Here’s how I’d invest £200 a month in FTSE 100 shares

Andrew Woods explains how setting aside a set amount each month and buying FTSE 100 shares could lead to long-term growth.

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Monthly investments can be extremely effective over the long term. This is due to the pound cost averaging that smooths out the purchase price over a period of time. If I had access to a spare £200 every month, here are two FTSE 100 shares I’d stock up on. Let’s take a closer look.

Only £200?

While £200 might not seem like a lot to invest every month, this equates to £2,400 a year. Over five years, that’s £12,000, not accounting for investment performance.

A seemingly small amount in the short term has the capability to grow manyfold over the long term. 

High oil prices

Lately, BP (LSE:BP) has been benefiting from high oil prices, caused mainly by the war in Ukraine.

This trend in the oil market led to sparkling results for the three months to 30 June. During that time, the oil giant decided to increase its quarterly dividend to ¢6 from ¢5.46, a gain of 10%.

What’s more, the business is embarking on a $3.5bn share buyback scheme. This is essentially a way for the firm to return profits to shareholders.

It’s possible however, that the prospect of recession may result in a falling oil price, because demand could fall dramatically. This may lead to a decline in the BP share price.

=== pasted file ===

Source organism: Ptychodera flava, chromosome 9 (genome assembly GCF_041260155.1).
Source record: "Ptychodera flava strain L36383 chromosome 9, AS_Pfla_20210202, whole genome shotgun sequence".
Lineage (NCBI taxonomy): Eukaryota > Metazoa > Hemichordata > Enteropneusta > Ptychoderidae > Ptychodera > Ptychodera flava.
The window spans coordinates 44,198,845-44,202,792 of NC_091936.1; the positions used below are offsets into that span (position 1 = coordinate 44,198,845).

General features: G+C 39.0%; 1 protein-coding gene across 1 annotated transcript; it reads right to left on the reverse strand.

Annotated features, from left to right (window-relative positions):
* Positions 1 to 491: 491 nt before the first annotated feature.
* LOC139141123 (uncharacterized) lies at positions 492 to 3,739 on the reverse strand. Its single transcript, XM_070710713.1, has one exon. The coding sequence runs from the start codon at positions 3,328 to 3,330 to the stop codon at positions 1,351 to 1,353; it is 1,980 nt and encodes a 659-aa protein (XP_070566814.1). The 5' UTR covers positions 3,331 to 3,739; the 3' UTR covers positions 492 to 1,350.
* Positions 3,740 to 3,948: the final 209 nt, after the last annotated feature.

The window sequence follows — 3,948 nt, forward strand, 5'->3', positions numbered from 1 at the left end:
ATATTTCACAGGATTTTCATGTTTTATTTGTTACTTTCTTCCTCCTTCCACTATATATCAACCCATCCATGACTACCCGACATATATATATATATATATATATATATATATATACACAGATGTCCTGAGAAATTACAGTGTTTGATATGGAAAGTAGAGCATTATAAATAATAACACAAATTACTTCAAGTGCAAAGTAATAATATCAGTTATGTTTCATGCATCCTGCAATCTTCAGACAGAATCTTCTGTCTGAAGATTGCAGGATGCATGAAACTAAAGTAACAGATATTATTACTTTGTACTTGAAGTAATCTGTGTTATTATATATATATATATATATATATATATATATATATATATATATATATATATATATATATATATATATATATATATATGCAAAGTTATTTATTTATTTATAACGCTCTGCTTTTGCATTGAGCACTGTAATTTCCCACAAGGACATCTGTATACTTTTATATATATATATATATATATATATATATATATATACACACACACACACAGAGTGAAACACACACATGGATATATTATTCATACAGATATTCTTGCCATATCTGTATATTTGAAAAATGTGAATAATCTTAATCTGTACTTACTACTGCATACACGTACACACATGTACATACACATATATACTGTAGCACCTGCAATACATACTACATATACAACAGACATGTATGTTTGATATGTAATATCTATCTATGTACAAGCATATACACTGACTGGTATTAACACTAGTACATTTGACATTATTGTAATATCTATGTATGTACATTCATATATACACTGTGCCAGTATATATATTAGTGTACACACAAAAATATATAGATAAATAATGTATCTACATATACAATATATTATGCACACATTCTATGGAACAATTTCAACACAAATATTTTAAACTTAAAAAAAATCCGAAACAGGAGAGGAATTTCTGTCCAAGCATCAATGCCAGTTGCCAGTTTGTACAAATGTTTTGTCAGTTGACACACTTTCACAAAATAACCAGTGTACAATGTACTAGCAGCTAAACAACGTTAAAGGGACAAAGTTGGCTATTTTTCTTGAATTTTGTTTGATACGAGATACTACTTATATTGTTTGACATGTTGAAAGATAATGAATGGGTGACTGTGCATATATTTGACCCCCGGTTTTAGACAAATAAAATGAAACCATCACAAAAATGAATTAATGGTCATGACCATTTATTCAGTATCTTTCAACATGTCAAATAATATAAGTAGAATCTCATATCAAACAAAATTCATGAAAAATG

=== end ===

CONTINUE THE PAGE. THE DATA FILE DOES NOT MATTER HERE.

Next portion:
Despite this, the company paid a total dividend of $0.22 per share in 2021. At the current share price, this results in a dividend yield of 3.68%. While dividend policies can change, it’s good to know that I could secure income from this investment.

Rising interest rates

Next, Barclays (LSE:BARC) shares have become increasingly attractive as interest rates continue to rise. Rates are now at 2.25% in the UK, and this essentially means that banks can charge more for lending money.

Similar to BP, I find Barclays attractive as a monthly investment because of its potential dividend yield. 

In 2021, it paid a total dividend of 6p per share. Currently, this equates to a yield of 3.71%. Even with a small investment, I could derive a decent income stream over the long term with this level of yield.

However, there is a possibility that the cost-of-living crisis deters potential customers from taking on more debt. There may also be greater levels of bad debts, with customers unable to keep up with repayments.

On the other hand, the business has operating cash flow of £3.88bn. This leads me to believe it can navigate its way through any short-term difficulties it may come across.

Overall, if I were armed with £200 in spare cash each month, I wouldn’t hesitate to add both of these firms to my portfolio. While they may face challenges, they appear well-equipped and boast solid dividend yields. 

Should you invest, the value of your investment may rise or fall and your capital is at risk. Before investing, your individual circumstances should be assessed. Consider taking independent financial advice.

Andrew Woods has no position in any of the shares mentioned. The Motley Fool UK has recommended Barclays. Views expressed on the companies mentioned in this article are those of the writer and therefore may differ from the official recommendations we make in our subscription services such as Share Advisor, Hidden Winners and Pro. Here at The Motley Fool we believe that considering a diverse range of insights makes us better investors.

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